Insurer Centene strikes a deal to acquire WellCare, creating a new giant in the healthcare market; a federal jury orders Monsanto to pay over $80 million to a plaintiff whose cancer was found to be caused by a common weed killer; surgeons perform a transplant using a kidney from a living donor with HIV.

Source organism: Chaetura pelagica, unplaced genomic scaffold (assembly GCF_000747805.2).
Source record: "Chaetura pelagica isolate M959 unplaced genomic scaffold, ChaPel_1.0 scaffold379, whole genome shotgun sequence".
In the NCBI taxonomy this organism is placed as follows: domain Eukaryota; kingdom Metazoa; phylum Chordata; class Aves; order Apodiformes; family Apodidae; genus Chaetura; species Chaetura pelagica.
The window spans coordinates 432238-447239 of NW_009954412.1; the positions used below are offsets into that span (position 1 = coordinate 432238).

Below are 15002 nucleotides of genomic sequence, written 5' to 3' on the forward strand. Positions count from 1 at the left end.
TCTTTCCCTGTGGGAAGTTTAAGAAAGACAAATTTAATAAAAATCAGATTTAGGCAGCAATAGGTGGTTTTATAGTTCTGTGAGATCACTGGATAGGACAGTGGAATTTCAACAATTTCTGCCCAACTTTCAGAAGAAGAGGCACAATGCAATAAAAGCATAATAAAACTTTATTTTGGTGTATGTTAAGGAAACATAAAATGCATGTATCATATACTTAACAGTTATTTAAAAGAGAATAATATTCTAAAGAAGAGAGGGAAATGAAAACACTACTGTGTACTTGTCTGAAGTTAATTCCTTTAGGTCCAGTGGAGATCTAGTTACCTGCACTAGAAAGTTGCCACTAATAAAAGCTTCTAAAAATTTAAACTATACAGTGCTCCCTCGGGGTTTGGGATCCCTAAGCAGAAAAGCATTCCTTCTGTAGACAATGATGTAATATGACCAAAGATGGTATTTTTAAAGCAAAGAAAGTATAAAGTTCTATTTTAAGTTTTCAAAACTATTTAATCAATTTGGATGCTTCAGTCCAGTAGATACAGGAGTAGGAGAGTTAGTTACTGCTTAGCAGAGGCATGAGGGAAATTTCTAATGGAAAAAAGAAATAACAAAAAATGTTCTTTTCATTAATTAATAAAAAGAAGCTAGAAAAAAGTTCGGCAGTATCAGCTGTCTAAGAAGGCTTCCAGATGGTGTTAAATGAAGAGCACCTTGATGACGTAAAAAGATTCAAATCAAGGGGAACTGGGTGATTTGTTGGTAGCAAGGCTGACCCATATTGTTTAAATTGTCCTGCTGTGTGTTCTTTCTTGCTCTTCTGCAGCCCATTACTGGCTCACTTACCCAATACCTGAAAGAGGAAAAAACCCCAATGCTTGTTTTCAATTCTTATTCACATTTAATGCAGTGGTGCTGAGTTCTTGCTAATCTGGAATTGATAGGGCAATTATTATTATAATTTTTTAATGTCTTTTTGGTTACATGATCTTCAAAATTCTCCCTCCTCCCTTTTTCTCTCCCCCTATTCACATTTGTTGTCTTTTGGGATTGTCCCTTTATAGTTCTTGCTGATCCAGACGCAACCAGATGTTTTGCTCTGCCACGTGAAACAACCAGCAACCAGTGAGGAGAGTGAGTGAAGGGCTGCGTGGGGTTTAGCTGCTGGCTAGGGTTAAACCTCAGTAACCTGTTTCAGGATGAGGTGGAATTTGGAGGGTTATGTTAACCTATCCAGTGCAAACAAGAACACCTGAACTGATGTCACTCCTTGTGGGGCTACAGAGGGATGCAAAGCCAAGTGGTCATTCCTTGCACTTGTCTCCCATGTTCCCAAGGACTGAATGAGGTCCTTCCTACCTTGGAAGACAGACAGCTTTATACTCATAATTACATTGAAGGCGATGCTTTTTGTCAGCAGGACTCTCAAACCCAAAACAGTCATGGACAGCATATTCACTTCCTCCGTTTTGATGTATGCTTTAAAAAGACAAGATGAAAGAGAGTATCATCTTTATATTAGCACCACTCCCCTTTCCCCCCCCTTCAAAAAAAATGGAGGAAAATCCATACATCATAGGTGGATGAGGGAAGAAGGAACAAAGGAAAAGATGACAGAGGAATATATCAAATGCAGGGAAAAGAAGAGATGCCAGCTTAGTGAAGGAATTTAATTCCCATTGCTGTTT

The major insurance company Centene announced that it has agreed to buy smaller insurer Wellcare for $15.3 billion, reported The New York Times. The deal would create a new healthcare giant specializing in offering private health insurance plans under Medicare and Medicaid. Revenues of the combined company are expected to near $100 billion in 2019 and their plans would cover 22 million people across all 50 states. Approval of the deal would cement Centene’s dominance in the Medicaid market and increase their presence in the expanding market for private plans under Medicare.A federal jury ordered Monsanto to pay over $80 million in damages after they determined a California man’s cancer was caused by the commonly used weed killer Roundup, according to The New York Times. The jury decided that Monsanto should be held liable as their product did not include a warning label about cancer risk. The company is currently defending itself against thousands of similar claims. The verdict marks a milestone in an ongoing debate over the health effects caused by glyphosate, the product’s active ingredient. The plaintiff, 70-year-old Edwin Hardeman, regularly used Roundup over a period of 26 years. He learned he had non-Hodgkin’s lymphoma in 2015 and sued Monsanto the following year after the World Health Organization’s International Agency for Research on Cancer declared glyphosate a probable carcinogen.In Baltimore, surgeons have performed what is believed to be the world’s first kidney transplant from a living donor with HIV, reported The Washington Post. Both the donor and the recipient have been recovering well following the procedure. The transplant resolves safety concerns over whether recipients of an organ from someone with a strain of HIV different from their own poses any risks. Physicians have previously hesitated to allow living individuals with HIV to donate due to concerns that their remaining kidney could be subjected to damage from the virus or from older HIV medications. However, Dorry Segev, MD, PhD, surgeon at Johns Hopkins, said that newer anti-HIV medications are safer and more effective. Segev’s team recently studied the kidney health of 40,000 HIV-positive people and found that individuals living with well-controlled HIV and no other kidney-harming conditions face the same risks from organ donation as individuals without the HIV virus.